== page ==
THE Federal Government says it remains committed to having 500 asylum-seekers at the processing centre on Nauru by the end of the month.
Immigration Minister Chris Bowen on Monday signed the legislative instrument designating Nauru as a country for regional processing under the amended Migration Act.
Mr Bowen told Parliament that sending asylum-seekers to Nauru was in the "national interest, and he expected the first transfer of people would begin by the end of the week.
Just shy of 2000 people have arrived in Australia by boat since August 13, the day the government accepted in-principle the 22 recommendations of the Expert Panel on Asylum Seekers.
One boatload of people arrived on Sunday night when HMAS Glenelg and a merchant ship came to the rescue of a vessel carrying 82 asylum-seekers north of Christmas Island.
The latest arrivals came today, when two boats carrying a total of 139 asylum seekers were intercepted by Border Protection.
One boat was caught with 81 people on board, north of Christmas Island, while the second boat was carrying 58 people and was intercepted west-nor-west of the Cocos Islands.
Both groups of people will be transferred to Cocos and Christmas Islands for checks, and all those aboard could be eventually transferred to an offshore processing centre.
A motion authorising the designation of Nauru went before both houses of the Parliament on Monday afternoon and was expected to pass comfortably with support from the Coalition.
Mr Bowen did not reveal who would be among the first people transferred to Nauru, adding it would be a decision for the Immigration Department.
The Minister also revealed Transfield Services had won the contract, worth $24.5 million for the first six months, to provide catering, cleaning, security, transport and facilities on Nauru.
Transfield Services describes itself as a "global provider of operations, maintenance and construction services to the resources, energy, industrial, infrastructure, property and defence sectors".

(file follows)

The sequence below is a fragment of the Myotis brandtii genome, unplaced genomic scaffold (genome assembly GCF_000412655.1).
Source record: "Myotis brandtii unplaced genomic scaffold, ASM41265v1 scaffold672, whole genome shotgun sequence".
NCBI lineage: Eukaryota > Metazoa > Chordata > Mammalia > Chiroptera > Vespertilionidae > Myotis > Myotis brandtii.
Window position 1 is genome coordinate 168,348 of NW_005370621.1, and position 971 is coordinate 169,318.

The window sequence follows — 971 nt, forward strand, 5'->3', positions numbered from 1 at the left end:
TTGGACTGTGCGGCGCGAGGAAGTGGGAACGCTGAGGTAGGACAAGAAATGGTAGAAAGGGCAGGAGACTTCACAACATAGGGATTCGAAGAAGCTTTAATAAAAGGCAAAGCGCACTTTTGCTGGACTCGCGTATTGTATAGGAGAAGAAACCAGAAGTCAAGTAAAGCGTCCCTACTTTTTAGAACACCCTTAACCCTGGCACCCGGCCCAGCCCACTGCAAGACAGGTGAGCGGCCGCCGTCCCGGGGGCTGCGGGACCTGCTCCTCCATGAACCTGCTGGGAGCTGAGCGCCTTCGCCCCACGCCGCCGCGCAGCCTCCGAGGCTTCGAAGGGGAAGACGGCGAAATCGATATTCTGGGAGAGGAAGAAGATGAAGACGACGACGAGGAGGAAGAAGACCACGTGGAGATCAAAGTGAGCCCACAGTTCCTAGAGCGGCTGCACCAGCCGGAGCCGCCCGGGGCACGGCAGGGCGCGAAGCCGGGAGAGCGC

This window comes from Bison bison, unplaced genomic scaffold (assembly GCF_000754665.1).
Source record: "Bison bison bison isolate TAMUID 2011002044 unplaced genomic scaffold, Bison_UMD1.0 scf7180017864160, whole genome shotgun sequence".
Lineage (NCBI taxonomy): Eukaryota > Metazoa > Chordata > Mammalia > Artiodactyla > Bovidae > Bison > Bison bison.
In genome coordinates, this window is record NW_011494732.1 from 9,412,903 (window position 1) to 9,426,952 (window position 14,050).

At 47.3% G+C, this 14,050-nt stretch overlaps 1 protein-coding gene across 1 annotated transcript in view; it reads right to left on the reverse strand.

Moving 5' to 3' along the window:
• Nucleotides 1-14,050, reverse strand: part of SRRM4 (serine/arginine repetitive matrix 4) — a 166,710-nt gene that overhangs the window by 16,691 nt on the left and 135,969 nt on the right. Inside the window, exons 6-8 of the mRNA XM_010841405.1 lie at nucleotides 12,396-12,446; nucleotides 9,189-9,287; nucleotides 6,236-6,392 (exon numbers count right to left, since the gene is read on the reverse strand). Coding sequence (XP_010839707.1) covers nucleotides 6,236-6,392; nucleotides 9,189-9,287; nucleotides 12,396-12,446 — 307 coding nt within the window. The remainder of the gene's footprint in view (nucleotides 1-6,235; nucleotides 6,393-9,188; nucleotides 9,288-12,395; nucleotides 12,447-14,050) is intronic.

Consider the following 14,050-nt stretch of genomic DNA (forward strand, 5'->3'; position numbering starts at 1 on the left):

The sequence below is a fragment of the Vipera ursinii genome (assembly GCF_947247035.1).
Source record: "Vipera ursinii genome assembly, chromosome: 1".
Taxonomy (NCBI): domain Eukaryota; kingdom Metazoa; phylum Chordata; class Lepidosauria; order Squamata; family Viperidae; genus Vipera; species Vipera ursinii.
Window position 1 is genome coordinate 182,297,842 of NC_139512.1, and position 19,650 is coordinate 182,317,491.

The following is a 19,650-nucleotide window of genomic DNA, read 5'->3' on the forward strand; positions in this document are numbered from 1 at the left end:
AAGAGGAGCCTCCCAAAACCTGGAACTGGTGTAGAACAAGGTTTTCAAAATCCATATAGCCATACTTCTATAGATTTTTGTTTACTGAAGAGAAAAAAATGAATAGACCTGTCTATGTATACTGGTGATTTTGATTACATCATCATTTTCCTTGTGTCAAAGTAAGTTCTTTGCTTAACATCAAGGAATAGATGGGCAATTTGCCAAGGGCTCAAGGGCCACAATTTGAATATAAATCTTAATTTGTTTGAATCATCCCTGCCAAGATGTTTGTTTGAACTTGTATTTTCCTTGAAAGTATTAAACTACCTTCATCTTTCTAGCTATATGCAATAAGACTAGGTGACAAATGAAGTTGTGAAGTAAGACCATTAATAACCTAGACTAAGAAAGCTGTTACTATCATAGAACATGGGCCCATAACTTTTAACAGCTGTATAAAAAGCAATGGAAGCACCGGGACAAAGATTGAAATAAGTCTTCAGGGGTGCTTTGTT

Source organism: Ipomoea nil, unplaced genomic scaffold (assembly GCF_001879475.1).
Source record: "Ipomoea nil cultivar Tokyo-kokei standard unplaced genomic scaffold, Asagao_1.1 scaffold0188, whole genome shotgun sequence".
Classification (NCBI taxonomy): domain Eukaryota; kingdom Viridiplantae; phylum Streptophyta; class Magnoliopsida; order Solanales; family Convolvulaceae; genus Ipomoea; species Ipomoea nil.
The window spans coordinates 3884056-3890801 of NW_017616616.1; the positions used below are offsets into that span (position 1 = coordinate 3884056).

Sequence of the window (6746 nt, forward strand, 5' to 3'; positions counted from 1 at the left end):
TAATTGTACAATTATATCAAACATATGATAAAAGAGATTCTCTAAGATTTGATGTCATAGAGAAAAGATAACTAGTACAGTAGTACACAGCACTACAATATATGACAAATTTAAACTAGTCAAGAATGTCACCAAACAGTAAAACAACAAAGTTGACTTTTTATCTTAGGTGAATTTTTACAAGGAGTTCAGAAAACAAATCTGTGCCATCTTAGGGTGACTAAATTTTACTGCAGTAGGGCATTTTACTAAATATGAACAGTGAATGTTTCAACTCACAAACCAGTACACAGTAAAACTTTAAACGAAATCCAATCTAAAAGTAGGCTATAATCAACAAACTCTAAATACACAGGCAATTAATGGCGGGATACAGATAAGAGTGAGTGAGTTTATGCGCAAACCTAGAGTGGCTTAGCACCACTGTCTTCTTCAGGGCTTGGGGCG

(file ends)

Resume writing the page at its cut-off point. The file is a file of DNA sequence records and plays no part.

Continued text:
Medical services will be provided by International Health and Medical Services, while the Salvation Army will provide support services in the areas of case management, community liaison and activities.
Mr Bowen said he had "full confidence" in Transfield Services, claiming it would provide "the best value for money".
"The department has engaged with a number of potential providers. Transfield Services ... have a wide range of experience, not just in engineering," Mr Bowen said.
The Nauru designation comes after the government struck an agreement with Papua New Guinea to establish a processing centre on Manus Island.
Australian Defence Force personnel and Immigration Department officials are expected to land on Manus Island within days to begin the process of establishing the centre.
Opposition immigration spokesman Scott Morrison, who with the arrival of each boat since August 13 had attacked the government for dragging its feet on getting Nauru up and running, accused the government of "making it up as it goes along".
The Greens, who are opposed to offshore processing, called for the establishment of independent panel of expert physicians to oversee the health and mental health of asylum seekers in indefinite offshore detention.
Senator Sarah Hanson-Young, who planned to introduce a bill in the Senate to establish the panel, said it would "add some humanity to an otherwise inhumane policy"